Support can come in many forms, not just in groups. Do you have a friend who you can turn to, who will help you through the rough parts and keep you honest if you start to backslide? You don’t want to use someone who is harsh and critical, but you certainly don’t want what I call a “poor baby” person either – a person who will accept your excuses and unintentionally support your failure. You need someone who will “hold your feet to the fire” when it would be easier for you to “cave in”. Someone who will encourage you, gently nudge you, and see through your excuses.

You can hire support people; professional support can be the most effective at all for many kinds of changes. Nutritionists, personal coaches, therapists and life coaches are all examples of people who are trained to help you in your quest for change. They can function as cheerleaders, educators, and mirrors – reflecting back to you what they observe, helping you learn about yourself and discover the roots of what is holding you back. Life coaches are trained specifically to help people find the obstacles to a desired change. They help people examine beliefs, mindsets, and habits that might be getting in the way. They have no agenda, so can often be more objective than a friend or family member can be.

No matter where you find support, be it a group, a friend, or a coach, don’t be afraid to reach out when you are looking to change your life. It can make the difference between success and failure.

Toll #9 – Know Your Personal Black Holes

We all know what a black hole is: it’s a region in space that has so much mass that nothing, not even light, can escape.  Black holes make a great metaphor for our lives, most of us have activities that suck us in so strongly that once we start them, we just can’t seem to quit.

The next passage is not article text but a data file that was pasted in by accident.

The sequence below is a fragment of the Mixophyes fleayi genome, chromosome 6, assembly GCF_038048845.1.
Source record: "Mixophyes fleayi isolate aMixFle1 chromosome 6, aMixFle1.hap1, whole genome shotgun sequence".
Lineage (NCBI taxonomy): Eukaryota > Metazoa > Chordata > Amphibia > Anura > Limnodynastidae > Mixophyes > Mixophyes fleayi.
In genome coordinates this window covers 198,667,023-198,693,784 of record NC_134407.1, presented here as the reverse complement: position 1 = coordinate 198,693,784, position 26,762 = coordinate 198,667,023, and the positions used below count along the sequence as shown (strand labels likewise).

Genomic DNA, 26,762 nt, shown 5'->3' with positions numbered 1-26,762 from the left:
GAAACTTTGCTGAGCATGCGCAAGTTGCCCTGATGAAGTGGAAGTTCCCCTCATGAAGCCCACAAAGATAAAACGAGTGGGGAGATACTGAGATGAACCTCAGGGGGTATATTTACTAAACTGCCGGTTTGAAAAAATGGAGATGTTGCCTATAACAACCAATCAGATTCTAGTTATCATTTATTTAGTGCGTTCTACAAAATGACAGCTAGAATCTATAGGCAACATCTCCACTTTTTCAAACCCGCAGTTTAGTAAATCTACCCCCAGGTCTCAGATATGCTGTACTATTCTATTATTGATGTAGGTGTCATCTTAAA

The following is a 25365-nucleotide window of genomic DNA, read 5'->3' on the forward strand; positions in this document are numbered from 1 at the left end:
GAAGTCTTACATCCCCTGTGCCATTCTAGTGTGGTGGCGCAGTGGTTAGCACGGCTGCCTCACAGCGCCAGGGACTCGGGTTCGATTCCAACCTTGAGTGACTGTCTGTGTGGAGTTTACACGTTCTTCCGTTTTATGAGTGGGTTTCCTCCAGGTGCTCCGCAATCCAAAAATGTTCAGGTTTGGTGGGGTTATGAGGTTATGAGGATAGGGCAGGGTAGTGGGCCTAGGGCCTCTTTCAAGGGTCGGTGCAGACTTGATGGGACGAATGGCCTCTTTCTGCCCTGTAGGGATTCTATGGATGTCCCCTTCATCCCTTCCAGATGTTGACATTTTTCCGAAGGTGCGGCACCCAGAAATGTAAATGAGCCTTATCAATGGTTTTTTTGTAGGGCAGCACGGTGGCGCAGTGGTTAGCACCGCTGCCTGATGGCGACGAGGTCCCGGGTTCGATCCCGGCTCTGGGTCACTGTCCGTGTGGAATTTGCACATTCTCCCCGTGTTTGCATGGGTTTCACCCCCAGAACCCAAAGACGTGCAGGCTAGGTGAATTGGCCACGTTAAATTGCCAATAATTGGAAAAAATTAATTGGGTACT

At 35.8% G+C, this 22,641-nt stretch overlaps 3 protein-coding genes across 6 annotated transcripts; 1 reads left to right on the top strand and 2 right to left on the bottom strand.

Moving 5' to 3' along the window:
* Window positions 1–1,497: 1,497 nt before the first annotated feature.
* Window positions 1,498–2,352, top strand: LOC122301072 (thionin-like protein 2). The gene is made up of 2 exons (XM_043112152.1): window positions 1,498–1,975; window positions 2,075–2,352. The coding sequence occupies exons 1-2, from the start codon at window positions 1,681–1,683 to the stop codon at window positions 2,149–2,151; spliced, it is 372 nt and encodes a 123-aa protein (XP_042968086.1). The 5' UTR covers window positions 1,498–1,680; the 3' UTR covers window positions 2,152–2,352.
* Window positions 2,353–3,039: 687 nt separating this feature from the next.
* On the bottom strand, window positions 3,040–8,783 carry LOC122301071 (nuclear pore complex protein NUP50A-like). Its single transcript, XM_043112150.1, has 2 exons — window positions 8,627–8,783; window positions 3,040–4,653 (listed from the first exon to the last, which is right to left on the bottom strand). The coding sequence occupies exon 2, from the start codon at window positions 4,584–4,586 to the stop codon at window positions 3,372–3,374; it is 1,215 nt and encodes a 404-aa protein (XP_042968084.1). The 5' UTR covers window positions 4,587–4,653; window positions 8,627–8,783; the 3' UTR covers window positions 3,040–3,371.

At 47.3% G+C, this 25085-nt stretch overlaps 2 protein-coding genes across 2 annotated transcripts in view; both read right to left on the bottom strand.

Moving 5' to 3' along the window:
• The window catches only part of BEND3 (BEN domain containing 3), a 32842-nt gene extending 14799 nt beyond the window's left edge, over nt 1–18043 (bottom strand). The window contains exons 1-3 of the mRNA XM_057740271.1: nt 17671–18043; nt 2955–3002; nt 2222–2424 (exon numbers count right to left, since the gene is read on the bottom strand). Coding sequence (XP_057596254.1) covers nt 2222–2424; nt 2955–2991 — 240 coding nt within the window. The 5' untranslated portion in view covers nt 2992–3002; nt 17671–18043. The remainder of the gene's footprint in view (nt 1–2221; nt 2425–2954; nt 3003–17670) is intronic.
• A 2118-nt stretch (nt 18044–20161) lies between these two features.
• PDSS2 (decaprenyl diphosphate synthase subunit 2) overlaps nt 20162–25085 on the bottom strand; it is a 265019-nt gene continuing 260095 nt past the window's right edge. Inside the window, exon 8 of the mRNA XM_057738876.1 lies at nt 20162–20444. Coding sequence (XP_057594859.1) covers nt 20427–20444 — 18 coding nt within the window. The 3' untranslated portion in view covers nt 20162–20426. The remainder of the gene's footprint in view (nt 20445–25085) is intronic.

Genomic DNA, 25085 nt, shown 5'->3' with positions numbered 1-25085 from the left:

For some people, it’s the computer, especially Facebook, games and YouTube.  For others it’s the television:  “I’ll just watch this one program, then I’ll get to work.”  One program becomes two, and before you know it, the evening is wasted.  When we indulge in one of our black holes, it’s almost like we gain 1000 pounds and we just don’t have the physical strength to move away from it.

Think about what your personal black holes are, and be aware that if you indulge in them when you have something else to do, you will probably be sabotaging yourself.

Does this mean that you should never engage in an activity you enjoy because it’s a black hole?  Of course not.  In fact you can use your black hole as a reward for having accomplished a goal.  However, beware– there are some black holes that we engage in not because we enjoy them, but just because they are “there”, and we use them for avoidance.  These are the ones you need to be mindful of.  Sometimes you just need to relax with something mindless, and that’s okay.  But if you find that you are often just wasting time with something, it’s a black hole just sucking you in.  Yyou may need to do all you can to stay away from it.

If possible, physically separate yourself from the time killer.  I had a client that would take her iPad to bed with her intending to read, but then end up staying up very late playing Scrabble.  She stopped taking the iPad upstairs with her at night and and that solved the problem.  Instead, she went back to reading good old-fashioned books.

Some Facts About Personal Black Holes

According to a recent Nielson study, Americans spend approximately 2 hours a day on the Internet.  The time was divided as follows:  Social networking/blogs 22.5%; Online games 9.8%; email 7.6%; portals 4.5%; Videos/movies 4.4%; Search 4%; Instant Messaging 3.3%; Software manufacturer 3.2%; Classified/auctions 2.9%; Current events and global news 2.6; All other (including porn) 35.1%.

On an average day, Americans over the age of 15 spend 2.7 hours watching TV – that’s over 41 days/year! (Bureau of Labor Statistics)

How Can Coaching Help?